Gina Carano using MMA background to rev up Hollywood film career
Gina Carano was discovered by director Steven Soderbergh during a fight on CBS
Her movie for Soderbergh, 'Haywire,' comes out this week on DVD and Blu-Ray
Carano is also in negotiations for a role in the movie 'The Fast and the Furious 6'
From Kansas City to Hollywood, the women's MMA movement is moving on multiple fronts.
Invicta Fighting Championships, MMA's newest all female fight promotion, drew a staggering 233,850 viewers to its free, 11-fight live stream on Saturday -- more than 12 times the audience an average male-only event gets.
The night before, Strikeforce bantamweight champion Ronda Rousey made history as the first women's fighter to appear as a guest coach on the long-running reality series, The Ultimate Fighter, on FX.
In Los Angeles, Gina Carano's mixed martial arts background is continuing to fuel her transition into the film industry.
Carano, who was discovered by Oscar-winning director Steven Soderbergh during a fight on CBS and starred in January's espionage-flavored thriller Haywire, is gearing up for a role in The Fast and Furious 6, whose last installment revitalized the franchise by grossing $600,000,000 internationally.
"We're still in negotiations and everything's going smoothly, but it really looks like this is going to happen," said Carano, who'll join an ensemble cast that includes Vin Diesel and Dwayne Johnson. "I'm geeked out."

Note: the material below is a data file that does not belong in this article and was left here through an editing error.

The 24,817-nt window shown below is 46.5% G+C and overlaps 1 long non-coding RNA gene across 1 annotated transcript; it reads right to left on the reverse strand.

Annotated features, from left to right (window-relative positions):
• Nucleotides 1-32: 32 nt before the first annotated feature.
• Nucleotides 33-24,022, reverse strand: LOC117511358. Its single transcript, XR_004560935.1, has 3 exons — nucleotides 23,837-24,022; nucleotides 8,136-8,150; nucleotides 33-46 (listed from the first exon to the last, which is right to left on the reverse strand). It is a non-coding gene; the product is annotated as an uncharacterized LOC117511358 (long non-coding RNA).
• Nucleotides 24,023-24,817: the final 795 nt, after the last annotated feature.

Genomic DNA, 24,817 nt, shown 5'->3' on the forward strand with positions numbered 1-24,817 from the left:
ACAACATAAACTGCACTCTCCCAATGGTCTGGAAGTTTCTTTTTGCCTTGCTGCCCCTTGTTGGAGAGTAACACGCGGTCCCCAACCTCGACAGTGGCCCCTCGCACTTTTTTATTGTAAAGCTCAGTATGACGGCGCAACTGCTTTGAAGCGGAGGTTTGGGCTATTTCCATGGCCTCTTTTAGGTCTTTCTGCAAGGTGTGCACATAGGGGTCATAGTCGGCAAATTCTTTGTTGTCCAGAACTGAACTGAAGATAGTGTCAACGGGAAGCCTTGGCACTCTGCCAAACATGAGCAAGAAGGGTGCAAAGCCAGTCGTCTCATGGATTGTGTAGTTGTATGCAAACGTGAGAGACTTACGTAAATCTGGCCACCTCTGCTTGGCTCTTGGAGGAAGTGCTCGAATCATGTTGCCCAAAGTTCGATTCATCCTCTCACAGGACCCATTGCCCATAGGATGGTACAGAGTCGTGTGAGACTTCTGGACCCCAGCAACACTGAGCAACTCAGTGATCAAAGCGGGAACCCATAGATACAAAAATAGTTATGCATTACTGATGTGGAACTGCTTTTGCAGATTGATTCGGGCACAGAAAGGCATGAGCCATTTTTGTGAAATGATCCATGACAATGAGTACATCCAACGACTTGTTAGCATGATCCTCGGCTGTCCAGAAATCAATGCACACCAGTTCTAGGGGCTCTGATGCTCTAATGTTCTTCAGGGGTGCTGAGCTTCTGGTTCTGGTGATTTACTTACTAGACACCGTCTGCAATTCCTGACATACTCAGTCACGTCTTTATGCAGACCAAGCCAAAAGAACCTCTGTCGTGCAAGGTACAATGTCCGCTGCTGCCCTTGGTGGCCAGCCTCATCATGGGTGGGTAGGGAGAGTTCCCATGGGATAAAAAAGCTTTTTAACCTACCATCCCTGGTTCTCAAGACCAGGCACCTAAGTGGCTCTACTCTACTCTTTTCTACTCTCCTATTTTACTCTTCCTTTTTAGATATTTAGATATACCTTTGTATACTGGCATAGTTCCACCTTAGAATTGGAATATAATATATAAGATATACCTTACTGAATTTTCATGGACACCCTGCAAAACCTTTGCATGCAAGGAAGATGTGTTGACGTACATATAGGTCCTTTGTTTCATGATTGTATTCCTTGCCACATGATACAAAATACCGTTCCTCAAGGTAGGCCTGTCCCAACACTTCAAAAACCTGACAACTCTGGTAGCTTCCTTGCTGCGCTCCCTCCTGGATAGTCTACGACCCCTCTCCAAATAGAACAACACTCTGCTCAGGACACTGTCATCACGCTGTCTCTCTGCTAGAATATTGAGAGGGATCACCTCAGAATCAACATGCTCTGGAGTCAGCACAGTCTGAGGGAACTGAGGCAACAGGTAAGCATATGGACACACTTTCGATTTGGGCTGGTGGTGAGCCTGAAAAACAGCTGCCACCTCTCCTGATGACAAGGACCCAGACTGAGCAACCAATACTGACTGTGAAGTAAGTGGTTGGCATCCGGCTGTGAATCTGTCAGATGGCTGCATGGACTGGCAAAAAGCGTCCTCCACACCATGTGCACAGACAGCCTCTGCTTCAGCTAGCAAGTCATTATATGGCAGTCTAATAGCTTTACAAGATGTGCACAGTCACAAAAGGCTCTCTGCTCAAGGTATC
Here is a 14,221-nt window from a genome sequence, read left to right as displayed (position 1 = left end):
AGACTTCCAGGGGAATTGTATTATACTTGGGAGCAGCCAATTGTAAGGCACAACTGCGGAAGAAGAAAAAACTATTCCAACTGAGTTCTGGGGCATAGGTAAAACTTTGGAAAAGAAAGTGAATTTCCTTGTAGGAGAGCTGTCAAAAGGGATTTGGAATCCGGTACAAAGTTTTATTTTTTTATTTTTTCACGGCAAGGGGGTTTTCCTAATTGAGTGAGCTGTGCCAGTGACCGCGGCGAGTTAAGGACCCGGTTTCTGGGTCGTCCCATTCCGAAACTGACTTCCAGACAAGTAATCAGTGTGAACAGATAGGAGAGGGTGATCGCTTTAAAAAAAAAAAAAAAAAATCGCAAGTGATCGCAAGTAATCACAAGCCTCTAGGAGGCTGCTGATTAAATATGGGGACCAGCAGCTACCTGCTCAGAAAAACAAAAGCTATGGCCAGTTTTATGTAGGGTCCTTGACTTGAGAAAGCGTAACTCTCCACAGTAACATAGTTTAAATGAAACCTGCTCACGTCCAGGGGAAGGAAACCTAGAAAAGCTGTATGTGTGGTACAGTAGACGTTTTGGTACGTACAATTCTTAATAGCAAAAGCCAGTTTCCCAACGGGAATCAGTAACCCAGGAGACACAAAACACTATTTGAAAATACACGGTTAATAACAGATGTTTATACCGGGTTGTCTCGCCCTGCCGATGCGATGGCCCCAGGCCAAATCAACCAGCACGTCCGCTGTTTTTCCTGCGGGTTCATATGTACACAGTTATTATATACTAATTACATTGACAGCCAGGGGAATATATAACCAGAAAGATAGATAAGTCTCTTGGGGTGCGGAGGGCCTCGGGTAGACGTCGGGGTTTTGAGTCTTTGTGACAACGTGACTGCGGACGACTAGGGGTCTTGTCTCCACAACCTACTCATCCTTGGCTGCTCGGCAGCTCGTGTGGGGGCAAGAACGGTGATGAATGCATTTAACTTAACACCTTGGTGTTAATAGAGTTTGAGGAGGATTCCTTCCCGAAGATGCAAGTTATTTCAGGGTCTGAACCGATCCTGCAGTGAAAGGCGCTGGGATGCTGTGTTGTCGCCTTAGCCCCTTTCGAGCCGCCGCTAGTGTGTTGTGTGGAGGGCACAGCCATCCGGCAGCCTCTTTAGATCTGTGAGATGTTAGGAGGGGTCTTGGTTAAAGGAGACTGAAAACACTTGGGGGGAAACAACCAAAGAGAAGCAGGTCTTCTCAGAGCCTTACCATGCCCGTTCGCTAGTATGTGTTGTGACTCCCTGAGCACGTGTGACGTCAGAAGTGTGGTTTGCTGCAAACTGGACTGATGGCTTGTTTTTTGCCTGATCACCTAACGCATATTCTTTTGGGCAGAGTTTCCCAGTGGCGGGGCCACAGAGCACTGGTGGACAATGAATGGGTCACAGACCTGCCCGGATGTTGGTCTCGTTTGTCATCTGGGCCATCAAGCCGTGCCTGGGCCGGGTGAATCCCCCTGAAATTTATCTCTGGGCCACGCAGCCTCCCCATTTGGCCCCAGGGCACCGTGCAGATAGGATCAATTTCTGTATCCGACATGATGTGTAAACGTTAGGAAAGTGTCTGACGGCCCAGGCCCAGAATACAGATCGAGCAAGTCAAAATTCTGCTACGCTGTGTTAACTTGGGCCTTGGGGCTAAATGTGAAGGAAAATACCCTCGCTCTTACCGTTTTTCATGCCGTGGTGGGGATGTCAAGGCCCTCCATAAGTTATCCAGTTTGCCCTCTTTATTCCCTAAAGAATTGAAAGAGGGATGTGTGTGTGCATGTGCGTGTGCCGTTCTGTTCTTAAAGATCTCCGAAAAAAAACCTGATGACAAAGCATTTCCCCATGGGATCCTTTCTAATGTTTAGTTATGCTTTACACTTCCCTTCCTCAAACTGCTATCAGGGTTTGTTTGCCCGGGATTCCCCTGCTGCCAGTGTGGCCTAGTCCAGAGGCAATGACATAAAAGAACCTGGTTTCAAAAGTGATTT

In preparation for Fast 6 and other action-flick opportunities piling up with her agent, the 30-year-old Carano has moved to Los Angeles and joined the 8711 stunt crew full-time. This same team choreographed Carano's intrinsic fight scenes in Haywire, which helped win her ActionFest's inaugural "Chick" Norris Best Female Action Star Award in April.
"We're doing all sorts of martial arts that I wasn't able to practice when I was doing MMA," said Carano. "I'm really broadening my horizon as far as my skills go. Some days I'm doing tae kwon do, some days it's judo, some days it's boxing or muay Thai or swordplay or gymnastics. I'm getting my fix in without meaning to."
The 8711 team, which Carano said is "every 12-year-old boy's dream because you're kicking and jumping and flipping around," has become an outlet for the former Strikeforce contender to meld her fighting physicality into her roles.
"I fall in love with athletes and actors for their art and how they express it -- not necessarily if they're winning all of their fights or if they're getting all the best roles in the movies," said Carano. "I think a part of what makes the kick-fighting [part of MMA] exciting and in watching guys like Jon Jones is the creativity. That spark has really ignited again in my life in being creative and using your body in creative ways."
After Fast 6, which shoots in London during the Summer Olympics, Carano plans to film In The Blood, an action thriller set in the Caribbean.
Carano said she hasn't been able to completely stifle her urges to return to MMA someday but understands she's broadening the appeal of female fighters in the mainstream with her new career. Responses like the one Invicta got are only the beginning, she said.
"There's no women like this in the world. I know the life and what these women go through everyday. They're an inspiration to me to keep going with what I'm doing right now," she said. "I'm just so much more fascinated with women's MMA than I'm with men's MMA right now and that says a lot. That's huge. I've been saying it for years that all they needed was a platform and now it's moving in that direction. I feel like part of a movement."